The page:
Medical Advances and Breakthroughs
Scar-Free Surgery continued...
At first, Qua wasn't thrilled at the idea of having her gallbladder removed
through her vagina. But having had major scoliosis surgery in her teens, she
knew what being cut open and having stitches meant. "I wanted to avoid that
pain and long recovery," she explains.
Her decision was the right one. "My sister had her appendix removed through
traditional abdominal surgery and was wiped out and in bed for two weeks," Qua
says. "I needed a painkiller for just two or three days. A week later, I was
back to my regular activities, even chasing the kids at school, with only a
little tenderness around my belly button."
Some 18 million Americans suffer from major depression. Of them, about one
in five never gets better, no matter what therapy is tried.
Leslie Schaefer, 55, fell into that so-called treatment-resistant group. Her
problems began when she was about 20, newly married, and starting a family in
Rockport, MA. She worked at a bank and enjoyed teaching Sunday school.
At first, her mood was just off-kilter, though sometimes she experienced
mania — periods of wildly elevated emotion and extreme energy. "I'd stay up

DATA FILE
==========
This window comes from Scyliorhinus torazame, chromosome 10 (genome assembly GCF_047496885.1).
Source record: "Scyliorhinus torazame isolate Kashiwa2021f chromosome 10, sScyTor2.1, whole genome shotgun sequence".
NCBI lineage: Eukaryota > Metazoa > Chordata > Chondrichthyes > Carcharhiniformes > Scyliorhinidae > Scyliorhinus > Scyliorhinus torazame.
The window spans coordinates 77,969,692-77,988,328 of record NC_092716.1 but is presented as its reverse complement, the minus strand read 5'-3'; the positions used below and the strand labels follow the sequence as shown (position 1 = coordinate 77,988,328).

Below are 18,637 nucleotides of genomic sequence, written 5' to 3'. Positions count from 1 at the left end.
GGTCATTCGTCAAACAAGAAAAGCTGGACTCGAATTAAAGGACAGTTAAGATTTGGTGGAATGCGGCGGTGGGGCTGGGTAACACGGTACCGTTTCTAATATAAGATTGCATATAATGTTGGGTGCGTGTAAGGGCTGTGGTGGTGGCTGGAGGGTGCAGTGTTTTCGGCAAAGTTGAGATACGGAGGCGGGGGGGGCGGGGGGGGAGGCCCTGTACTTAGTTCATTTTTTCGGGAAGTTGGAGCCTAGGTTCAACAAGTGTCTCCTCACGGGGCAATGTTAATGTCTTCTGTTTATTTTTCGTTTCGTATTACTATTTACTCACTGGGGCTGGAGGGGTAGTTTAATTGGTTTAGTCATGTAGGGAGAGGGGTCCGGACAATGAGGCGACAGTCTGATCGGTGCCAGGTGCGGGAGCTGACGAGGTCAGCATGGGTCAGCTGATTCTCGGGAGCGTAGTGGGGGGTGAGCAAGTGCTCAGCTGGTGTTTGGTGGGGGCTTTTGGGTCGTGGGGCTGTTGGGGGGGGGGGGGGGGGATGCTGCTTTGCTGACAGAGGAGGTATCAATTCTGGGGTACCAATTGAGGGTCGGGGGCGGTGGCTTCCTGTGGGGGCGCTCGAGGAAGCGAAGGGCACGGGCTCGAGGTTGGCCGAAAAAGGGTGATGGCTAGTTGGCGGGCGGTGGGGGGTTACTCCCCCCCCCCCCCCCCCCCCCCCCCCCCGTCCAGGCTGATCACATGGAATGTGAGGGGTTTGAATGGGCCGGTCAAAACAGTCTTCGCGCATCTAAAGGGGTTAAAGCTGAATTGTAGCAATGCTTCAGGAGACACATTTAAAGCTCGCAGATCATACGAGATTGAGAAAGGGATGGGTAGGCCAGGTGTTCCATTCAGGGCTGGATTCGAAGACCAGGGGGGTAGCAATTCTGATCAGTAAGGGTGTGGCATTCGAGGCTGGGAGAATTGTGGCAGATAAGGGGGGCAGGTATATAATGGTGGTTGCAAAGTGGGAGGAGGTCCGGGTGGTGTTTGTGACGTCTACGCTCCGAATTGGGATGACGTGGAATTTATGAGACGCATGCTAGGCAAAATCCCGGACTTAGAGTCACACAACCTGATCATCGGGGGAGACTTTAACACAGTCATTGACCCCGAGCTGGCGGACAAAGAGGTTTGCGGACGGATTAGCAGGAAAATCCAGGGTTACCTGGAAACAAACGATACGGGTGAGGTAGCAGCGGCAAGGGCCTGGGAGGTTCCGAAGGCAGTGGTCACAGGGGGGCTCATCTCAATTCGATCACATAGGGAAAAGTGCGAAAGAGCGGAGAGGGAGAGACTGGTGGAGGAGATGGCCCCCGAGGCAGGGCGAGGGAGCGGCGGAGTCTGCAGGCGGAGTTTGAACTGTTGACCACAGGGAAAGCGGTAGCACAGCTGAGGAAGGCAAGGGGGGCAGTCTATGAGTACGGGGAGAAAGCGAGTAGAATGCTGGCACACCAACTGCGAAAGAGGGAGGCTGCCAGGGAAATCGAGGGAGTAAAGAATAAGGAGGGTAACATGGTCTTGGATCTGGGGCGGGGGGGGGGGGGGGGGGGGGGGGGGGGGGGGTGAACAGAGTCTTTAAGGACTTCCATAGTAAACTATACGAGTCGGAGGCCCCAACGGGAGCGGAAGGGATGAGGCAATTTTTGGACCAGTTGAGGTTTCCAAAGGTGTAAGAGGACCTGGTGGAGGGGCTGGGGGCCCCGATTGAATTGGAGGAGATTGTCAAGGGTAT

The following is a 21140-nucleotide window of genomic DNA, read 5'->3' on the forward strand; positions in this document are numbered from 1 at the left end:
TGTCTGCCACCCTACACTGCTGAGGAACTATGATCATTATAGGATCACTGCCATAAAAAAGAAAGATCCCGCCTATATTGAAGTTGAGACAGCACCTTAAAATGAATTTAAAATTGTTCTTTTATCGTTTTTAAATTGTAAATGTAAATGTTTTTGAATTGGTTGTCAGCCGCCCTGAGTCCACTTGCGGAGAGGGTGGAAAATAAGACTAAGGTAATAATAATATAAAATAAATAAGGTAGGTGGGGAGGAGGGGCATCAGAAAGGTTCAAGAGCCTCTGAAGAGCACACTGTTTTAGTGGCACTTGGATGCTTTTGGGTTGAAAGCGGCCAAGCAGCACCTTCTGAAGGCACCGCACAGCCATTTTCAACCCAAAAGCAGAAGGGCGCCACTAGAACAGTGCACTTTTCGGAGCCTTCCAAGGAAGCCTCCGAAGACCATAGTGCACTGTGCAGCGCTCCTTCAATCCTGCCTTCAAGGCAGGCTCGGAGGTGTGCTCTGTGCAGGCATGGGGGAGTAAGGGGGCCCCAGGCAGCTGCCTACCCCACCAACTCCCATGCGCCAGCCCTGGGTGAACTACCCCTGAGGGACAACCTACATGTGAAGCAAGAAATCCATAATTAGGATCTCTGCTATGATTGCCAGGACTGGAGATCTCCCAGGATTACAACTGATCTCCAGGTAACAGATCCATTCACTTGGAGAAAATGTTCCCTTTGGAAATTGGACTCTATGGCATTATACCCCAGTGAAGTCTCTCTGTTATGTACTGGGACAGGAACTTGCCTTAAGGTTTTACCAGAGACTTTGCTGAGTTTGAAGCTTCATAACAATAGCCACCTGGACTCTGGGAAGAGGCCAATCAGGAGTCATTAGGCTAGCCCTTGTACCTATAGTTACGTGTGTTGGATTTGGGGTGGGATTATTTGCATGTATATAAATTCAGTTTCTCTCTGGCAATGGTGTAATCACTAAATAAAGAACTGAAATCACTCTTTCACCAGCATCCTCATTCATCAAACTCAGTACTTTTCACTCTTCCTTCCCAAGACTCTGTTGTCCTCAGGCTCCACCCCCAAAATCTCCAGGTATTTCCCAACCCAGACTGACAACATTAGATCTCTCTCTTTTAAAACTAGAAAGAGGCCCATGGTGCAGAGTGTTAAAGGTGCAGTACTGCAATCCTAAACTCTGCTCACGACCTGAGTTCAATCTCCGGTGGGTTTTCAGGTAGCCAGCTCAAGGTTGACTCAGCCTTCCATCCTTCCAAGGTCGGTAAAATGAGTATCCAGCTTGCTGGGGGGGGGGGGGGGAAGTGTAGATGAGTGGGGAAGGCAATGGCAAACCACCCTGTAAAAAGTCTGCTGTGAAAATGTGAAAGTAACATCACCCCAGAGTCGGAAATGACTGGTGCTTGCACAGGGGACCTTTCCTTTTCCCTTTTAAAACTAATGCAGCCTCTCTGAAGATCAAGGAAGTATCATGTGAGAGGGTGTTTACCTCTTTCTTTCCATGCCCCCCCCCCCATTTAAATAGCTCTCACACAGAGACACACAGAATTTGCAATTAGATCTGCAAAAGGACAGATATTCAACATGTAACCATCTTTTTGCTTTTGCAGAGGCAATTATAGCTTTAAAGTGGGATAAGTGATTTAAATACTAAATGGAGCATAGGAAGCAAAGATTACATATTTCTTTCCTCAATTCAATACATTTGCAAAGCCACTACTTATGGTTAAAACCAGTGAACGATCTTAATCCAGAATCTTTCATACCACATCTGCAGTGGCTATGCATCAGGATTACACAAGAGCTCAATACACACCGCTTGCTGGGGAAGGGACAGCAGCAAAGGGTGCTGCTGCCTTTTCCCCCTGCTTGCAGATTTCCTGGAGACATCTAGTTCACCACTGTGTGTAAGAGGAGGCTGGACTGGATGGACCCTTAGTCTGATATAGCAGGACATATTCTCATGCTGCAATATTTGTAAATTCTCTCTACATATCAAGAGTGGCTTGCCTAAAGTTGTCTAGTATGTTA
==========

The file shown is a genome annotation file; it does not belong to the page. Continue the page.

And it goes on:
half the night washing and ironing sheets," she says. She took the drug lithium
to regulate her moods, but eventually the swing tilted in the opposite
direction and stayed there.
Schaefer was so depressed she was barely able to leave the house. The
simplest tasks became overwhelming. "I had so little concentration, I'd get
lost going to the grocery store," she says. Once she wandered away from her
home and ended up in a nearby park, where her frantic family found her — hours
later — asleep on a bench.
Schaefer was hospitalized several times for her depression and, through the
years, tried everything — counseling, drugs, even electroshock therapy. "All
that did was destroy memories of my three daughters," she laments. She even
considered taking her own life.
Then, two years ago, Schaefer's doctor helped enroll her in a study of a
pioneering treatment called deep brain stimulation at Boston's Massachusetts
General Hospital. Already approved for treating patients with Parkinson's and
other neurological disorders, DBS is a kind of pacemaker for the brain. The
battery-powered unit is placed in the chest, where it sends electric signals to
receivers that have been implanted in specific brain regions, correcting
abnormal activity associated with depression.